NARRATOR - The special bond between horses and kids starts early. All ages and all types of horses are seen. The times may not be the fastest, but the love of horses is on display.
(Chaz (about 8) and Natalie (age 12) talk about their horses)
Laynee Giles hopes she may be in the money. Oaklee Giles is her younger sister. (Oaklee talks about her horse)
Riders go all-out in the competitive event. Katy Larson has brought horses to the event. She hopes to place. (Katie talks about a girl and her horse)
Terri has a good early run. Later, she rides a different horse. The horse slips going around the first barrel but isn't hurt. It's part of the drama of barrel racing.
Norma rides to a time that may put her in the money. It's love of horses and competition that keeps them doing it. The season can be long and hard with endless travel. Girls love horses and the horses seem to love them back. Something endures between a girl and her horse.
TERRI WOOD GATES - The relationship between a girl and her horse, and I can only speak for myself, but it is such a huge trust, you know, between each other, and I have to completely trust that horse because I'm going to go in the arena, and I'm going to ask that horse for everything that horse has. I mean, I'm going to ask it to run as hard as that horse can and stop and turn the barrels, so it's got to be complete trust in the relationship.
And I know that when I set myself down and get ready to turn, that horse is going to turn as hard as it can and take off to the next barrel. So I think that in the relationship you have to have a lot of trust, and you get that over time, you know, spending time together and a lot of hours working together. There's a bond that you just can't describe between the horse and the rider, the personalities and the total enjoyment that you get with each other; and that's why the patience and, you know, the understanding. They kind of have to understand you and you have to understand them, and, it's just a bond you can't even describe between--that I can't describe-- between me and my horse, because it's just that strong. It's quite enjoyable.
NORMA WOOD - I think people love their horses and I think that the biggest part of the horses love them back. I think that the girls and the people with the horses spend so much time taking care of them, making sure they're sound, and I think the horses realize that. In my opinion, I think they do.
NARRATOR - In a quiet canyon, surrounded by red rock beauty, is another story of horses. Unfortunately, all horses don't live happy lives. But, they may have happy endings. The tranquility of the canyon belies the troubled past of some of the animals who live here. "Best Friends" is nationally known for its no-kill philosophy for unwanted animals. Jen Reid runs horse haven at the Best Friends Animal Sanctuary near Kanab, Utah.
JEN REID - We've noticed that's something that's beginning to grow across the country, especially in dogs and cats, but in horses as well. Horses no longer "useful" is a term that we hear a lot. "I can't keep a horse that can no longer be ridden anymore." To us that's not a quality of life issue. It's a human issue.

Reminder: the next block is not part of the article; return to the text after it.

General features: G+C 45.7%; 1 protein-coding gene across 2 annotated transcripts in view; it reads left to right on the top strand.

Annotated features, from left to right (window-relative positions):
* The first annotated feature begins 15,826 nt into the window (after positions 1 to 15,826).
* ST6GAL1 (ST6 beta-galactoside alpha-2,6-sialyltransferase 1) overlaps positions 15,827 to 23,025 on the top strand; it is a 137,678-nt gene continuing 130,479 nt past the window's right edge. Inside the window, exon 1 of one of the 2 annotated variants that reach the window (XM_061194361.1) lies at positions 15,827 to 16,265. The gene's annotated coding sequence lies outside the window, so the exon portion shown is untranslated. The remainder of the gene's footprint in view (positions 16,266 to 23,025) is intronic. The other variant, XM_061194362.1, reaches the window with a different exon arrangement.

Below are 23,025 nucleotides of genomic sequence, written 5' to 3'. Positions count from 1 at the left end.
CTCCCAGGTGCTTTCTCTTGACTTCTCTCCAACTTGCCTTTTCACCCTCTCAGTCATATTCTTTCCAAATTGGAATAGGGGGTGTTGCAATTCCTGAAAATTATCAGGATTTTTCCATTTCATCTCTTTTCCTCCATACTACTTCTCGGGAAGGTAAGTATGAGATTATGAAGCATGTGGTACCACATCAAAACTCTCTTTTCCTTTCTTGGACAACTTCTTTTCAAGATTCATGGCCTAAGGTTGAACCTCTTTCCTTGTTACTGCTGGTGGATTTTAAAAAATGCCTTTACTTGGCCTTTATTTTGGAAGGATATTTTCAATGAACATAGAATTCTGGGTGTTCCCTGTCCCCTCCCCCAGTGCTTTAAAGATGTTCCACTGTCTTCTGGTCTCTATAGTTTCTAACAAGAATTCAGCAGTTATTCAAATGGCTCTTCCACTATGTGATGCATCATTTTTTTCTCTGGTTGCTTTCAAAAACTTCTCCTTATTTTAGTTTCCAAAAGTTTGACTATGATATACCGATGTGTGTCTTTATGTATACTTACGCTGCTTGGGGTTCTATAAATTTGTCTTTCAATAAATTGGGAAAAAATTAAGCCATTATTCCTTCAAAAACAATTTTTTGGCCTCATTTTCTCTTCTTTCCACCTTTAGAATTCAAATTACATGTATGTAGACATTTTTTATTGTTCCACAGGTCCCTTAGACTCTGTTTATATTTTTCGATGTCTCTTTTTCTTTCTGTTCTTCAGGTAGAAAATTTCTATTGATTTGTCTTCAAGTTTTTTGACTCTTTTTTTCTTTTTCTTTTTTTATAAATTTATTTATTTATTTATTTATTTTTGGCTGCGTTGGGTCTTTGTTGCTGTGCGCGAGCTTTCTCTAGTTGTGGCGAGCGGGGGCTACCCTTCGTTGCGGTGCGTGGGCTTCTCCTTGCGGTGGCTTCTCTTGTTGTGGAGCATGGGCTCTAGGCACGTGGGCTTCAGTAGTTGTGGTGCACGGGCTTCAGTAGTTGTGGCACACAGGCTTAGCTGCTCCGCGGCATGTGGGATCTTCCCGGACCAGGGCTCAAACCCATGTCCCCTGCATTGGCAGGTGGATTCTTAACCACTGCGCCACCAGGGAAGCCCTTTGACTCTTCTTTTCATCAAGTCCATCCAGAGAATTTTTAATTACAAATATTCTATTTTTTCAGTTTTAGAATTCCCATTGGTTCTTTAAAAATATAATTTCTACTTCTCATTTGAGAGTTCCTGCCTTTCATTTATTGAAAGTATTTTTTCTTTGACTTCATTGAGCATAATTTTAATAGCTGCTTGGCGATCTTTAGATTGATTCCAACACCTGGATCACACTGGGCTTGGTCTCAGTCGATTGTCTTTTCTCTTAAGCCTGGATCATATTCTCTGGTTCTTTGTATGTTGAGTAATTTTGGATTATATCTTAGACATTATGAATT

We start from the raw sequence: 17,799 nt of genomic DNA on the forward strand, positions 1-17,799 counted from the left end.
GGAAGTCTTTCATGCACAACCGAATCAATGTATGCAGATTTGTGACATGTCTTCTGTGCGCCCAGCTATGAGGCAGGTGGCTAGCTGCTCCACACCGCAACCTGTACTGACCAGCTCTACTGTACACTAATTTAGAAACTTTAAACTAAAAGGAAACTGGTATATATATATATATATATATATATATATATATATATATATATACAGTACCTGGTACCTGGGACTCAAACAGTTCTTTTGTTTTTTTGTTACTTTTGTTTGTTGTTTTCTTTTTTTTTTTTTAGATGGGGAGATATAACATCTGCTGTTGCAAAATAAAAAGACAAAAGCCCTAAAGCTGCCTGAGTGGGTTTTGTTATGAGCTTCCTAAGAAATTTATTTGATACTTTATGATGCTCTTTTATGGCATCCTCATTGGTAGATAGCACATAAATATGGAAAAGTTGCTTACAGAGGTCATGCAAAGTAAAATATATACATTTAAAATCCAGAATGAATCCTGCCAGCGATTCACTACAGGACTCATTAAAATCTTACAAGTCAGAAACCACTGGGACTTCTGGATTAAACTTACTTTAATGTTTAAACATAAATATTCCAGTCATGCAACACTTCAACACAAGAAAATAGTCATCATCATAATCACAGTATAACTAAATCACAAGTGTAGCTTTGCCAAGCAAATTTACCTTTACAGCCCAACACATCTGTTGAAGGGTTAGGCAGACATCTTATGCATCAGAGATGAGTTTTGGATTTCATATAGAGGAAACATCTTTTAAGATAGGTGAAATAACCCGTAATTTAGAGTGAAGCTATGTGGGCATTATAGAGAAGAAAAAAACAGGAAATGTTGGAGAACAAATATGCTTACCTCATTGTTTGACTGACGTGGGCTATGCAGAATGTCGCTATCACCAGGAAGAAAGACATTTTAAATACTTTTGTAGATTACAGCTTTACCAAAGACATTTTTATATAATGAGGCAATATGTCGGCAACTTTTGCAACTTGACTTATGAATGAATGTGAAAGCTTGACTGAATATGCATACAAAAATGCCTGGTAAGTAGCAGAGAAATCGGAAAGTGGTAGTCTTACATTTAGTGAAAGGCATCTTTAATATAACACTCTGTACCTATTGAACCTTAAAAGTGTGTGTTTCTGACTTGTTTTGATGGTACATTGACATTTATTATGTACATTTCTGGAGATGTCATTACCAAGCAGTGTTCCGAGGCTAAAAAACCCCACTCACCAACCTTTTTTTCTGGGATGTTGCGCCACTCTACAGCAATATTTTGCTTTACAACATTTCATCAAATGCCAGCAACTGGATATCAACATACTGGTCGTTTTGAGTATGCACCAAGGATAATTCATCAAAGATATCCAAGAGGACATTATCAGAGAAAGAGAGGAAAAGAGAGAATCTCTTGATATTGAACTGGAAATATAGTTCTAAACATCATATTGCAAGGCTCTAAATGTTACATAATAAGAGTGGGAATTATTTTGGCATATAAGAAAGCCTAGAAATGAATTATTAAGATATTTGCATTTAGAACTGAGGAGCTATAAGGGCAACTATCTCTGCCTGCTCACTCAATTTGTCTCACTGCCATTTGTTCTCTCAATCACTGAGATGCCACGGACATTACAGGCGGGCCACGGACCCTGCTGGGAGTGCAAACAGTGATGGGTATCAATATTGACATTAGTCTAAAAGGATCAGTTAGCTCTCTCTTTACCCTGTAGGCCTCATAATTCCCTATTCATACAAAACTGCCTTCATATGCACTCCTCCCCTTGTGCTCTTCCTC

The horses at horse haven were unwanted for a variety of reasons. Some were abused or neglected. Many are examples of a disposable society. Some animals who are perceived as no longer useful, who may be older, or have health issues are discarded.
When times are tough and some families can barely feed themselves, an animal may be the first to go. Society has a difficult time answering the question of what to do with the unwanted. Horse haven offers them a second chance. With care, their spirits return.
NARRATOR - Jake is a thoroughbred racer that went on to a second career as a ranch horse.
JEN REID - After the end of a racing career a lot of thoroughbreds are in a very precarious situation, and that's not only true of thoroughbreds, but any horse that's in a competitive industry, whether it's dressage, or racing, or rodeo. If they're no longer useful, their future is often up for grabs. They may end up being purchased or given to an absolutely wonderful home; but it's very common for horses to end up going through a series of up to ten homes in their lifetime, a lot like Jake, a thoroughbred that we met. (or)
Thoroughbreds, a lot like any sort of competitive horse, can be in a very precarious situation when their career comes to an end. They may be purchased and move on to another career. Jake, a thoroughbred that we have that raced, went on to become a ranch horse and, later, a dressage horse. But some thoroughbreds end up going to auction and they're often purchased by what's known as a kill buyer, somebody who is intentionally purchasing horses at auction to take for slaughter for human consumption. So that's a risk that thoroughbreds can face.
NARRATOR - Sasha was withdrawn and sullen from abuse. Her bright eyes tell the story of a wonderful horse with tremendous potential.
JEN REID - I definitely think that horses show feeling and emotion. They're not humans. I don't want to anthropomorphize them. They don't think and feel and have emotions the same that humans do. They have emotions like horses do. I can see them playing with each other. I can tell when they're happy or when they're upset.
Sasha is a good example. When we first met her she wanted nothing to do with humans. She was very shutdown emotionally. She didn't want to play. She didn't want to engage with the world. Now she's very outgoing, very gregarious. She comes up and meets you. She's very playful. I don't know if, technically, playful is an emotion but for her I can tell that she's a very happy horse now.